(ex)-PhD student. In January 2013, Will started working with Peter Bex at Schepens Eye Research Institute, Massachusetts Eye and Ear Infirmary, Department of Ophthalmology, Harvard Medical School. He can still be contacted via email: firstname.lastname@example.org
We can think of our eyes as though they’re video cameras that record information about the world so that we can better interact with it. However, our visual system outperforms any commercially available video camera: technological developments are yet to overcome the frustrating image instability caused by a shaky-handed cameraperson. Every movement of a handheld video recording device corresponds to a “shake” of the recorded image, which often results in a smeared image that is frustrating to watch at best, and unwatchable at worst. Whereas camera hardware and software developers are yet to create the tools to overcome this visual instability, the human visual system succeeded long ago: every second we’re awake we make saccadic eye movements that shift the image on our retinas faster than anyone could move a camera through space. In contrast to the recorded videos filmed by “shaky cam”, our conscious perception of the visual world is high resolution with very little visible smear or blur. One of the primary purposes of my research is to examine some of the ways in which the human visual system achieves this apparently stable representation of the visual world.
Website (updated!): http://willjharrison.com
Schepens Eye Research Institute
20 Staniford St
Boston, MA 02114
Harrison, W. J., Retell, J. D., Remington, R. W., and Mattingley, J. B. (2013). Visual crowding at a distance during predictive remapping. Current Biology, 23, 1–6. Available at: http://www.sciencedirect.com/science/article/pii/S0960982213003527.
Harrison, W. J., Mattingley, J. B., and Remington, R. W. (2013). Eye movement targets are released from visual crowding. Journal of Neuroscience, 33, 2927–2933.
Harrison W. J., Mattingley J. B., Remington R. W. (2012). Pre-Saccadic Shifts of Visual Attention. PLoS ONE, 7(9), e45670. doi:10.1371/journal.pone.0045670
Harrison, W. J., Thompson, M. B., & Sanderson, P. M. (2010). Multisensory integration with a head-mounted display: Background visual motion and sound motion, Human Factors, 52(1), 78-91. [pdf]
Conference Abstracts and Posters
Harrison, W., Remington, R., & Mattingley, J. (2012). Oculomotor selection mitigates visual crowding. The Society for Neuroscience 42nd Annual Meeting. New Orleans, Louisiana: 13-17 October.
Harrison, W., Retell, J., Mattingley, J., & Remington, R. (2012). Predictive remapping preserves elementary visual features across saccades. The 12th Annual Meeting of the Vision Sciences Society. Naples, Florida: 11-16 May.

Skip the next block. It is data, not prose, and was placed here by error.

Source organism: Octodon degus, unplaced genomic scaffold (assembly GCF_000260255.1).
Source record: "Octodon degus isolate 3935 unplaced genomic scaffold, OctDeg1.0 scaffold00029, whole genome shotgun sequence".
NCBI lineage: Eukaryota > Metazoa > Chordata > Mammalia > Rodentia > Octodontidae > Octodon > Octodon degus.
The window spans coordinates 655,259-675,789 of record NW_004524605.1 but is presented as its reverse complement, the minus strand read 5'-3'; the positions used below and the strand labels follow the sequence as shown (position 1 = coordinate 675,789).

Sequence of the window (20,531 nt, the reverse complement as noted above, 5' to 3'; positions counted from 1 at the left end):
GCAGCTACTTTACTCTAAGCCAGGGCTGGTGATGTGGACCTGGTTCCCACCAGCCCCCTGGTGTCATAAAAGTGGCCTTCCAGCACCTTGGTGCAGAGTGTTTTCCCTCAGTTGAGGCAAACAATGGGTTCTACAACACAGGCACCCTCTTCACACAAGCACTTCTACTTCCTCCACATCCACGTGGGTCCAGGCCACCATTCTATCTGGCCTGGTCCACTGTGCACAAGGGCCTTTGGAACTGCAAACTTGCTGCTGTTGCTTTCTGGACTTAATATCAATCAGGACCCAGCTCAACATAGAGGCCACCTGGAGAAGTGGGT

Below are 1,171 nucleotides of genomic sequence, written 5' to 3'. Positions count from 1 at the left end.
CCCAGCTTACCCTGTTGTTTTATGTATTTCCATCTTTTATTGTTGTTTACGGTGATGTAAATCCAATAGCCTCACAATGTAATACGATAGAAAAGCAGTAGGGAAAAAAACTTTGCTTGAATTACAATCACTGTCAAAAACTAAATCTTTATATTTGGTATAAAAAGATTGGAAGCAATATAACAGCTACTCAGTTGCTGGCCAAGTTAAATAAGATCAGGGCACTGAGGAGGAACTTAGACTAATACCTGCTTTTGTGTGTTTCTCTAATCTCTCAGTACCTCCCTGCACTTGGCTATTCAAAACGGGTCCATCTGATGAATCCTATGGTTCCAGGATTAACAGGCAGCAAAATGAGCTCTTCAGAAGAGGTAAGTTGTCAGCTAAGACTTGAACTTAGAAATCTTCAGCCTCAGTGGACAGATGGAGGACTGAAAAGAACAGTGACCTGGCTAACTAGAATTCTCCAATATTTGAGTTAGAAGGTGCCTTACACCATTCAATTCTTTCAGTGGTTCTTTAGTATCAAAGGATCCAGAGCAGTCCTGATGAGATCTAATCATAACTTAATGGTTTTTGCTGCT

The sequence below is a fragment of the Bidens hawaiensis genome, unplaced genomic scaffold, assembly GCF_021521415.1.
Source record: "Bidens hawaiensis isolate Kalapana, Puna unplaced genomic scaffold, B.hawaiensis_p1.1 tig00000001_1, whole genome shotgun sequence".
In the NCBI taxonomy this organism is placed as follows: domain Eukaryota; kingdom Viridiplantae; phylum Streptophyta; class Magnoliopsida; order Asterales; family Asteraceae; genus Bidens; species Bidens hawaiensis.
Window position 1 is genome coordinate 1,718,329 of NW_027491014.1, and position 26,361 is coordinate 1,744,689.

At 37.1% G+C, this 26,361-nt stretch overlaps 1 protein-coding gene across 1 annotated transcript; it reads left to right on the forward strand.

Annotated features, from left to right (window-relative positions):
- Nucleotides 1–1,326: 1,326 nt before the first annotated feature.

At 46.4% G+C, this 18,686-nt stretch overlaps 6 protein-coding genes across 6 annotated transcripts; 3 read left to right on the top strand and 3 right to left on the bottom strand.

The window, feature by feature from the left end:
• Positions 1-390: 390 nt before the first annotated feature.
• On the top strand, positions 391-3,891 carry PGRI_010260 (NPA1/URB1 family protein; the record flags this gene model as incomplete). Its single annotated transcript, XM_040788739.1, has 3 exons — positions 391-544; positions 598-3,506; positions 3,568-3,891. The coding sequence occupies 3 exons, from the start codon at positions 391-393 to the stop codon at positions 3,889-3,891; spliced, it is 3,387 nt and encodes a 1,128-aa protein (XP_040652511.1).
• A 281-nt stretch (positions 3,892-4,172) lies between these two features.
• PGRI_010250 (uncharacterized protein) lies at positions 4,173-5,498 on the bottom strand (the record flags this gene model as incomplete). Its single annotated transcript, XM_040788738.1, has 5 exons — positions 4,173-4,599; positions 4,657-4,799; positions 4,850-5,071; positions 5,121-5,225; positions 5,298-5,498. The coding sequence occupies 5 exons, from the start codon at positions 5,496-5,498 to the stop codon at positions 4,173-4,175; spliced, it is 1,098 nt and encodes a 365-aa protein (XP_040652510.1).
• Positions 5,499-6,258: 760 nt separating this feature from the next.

Harrison, W., Mattingley, J., Remington, R. (2012). Saccade planning mitigates visual crowding. Proceedings of the 39th Australian Experimental Psychology Conference. Sydney, Australia: 12-15 April.
Harrison, W., Mattingley, J., & Remington, R. (2011). Is there predictive remapping of visual attention across saccades? The 11th Annual Meeting of the Vision Sciences Society. Naples, Florida: 6-11 May. [abstract] (Please email me at email@example.com for a reprint!)
Harrison, W., Mattingley, J., & Remington, R. (2011). Shift happens: predictive remapping of attention enhances distractor interference. Proceedings of the 38th Australasian Experimental Psychology Conference. Auckland, New Zealand 28-30 April, 2011.
Harrison, W., Mattingley, J., & Remington, R. (2010). Perceived target location during suppression of optokinetic nystagnmus. The 51st Annual Meeting of the Psychonomic Society. St. Louis, MS: 18-21 November. [abstract]
Harrison, W., Dozo, N., Mattingley, J., & Remington, R. (2010). How is spatial attention deployed to visual onsets during saccadic remapping? Proceedings of the 37th Australasian Experimental Psychology Conference. Melbourne, Australia: 8-10 April.
Tear, M., Harrison, W., Thompson, M., & Sanderson, P. M. (2009). Head-mounted displays and multisensory integration: Replications and challenges. Proceedings of the 53rd Annual Meeting of the Human Factors and Ergonomics Society. San Antonio, TX: 19-23 October. [abstract] [nominated for Alphonse Chapanis Student Paper Award]
Evenings with Steve Austin, ABC Radio, Brisbane, Australia.
Harrison, W.J. (2010) “Attentional capture during saccadic remapping” (aka “Look here and pay attention”) [click here to hear the interview on ABC radio]
The University of Queensland Research Week Engagement Dinner, South Bank, Brisbane, Australia. Invited by the UQ Graduate School.
Harrison, W. J. (2010) “Look Here and Pay Attention”
Undergraduate Research Conference 2010 Awards Ceremony, Customs House, Brisbane, Australia. Invited by Julie Davey, Office of Undergraduate Education, The University of Queensland.
Harrison, W.J. (2010) “Look Here and Pay Attention”
- First runner-up of the Three Minute Thesis Competition in The University of Queensland(2010).
- Winner of the Three Minute Thesis Competition in the Faculty of Social and Behavioural Sciences (2010).
- Winner of the Three Minute Thesis Competition in the School of Psychology (2010).
- Winner of the Three Minute Thesis Competition in the School of Psychology (2009).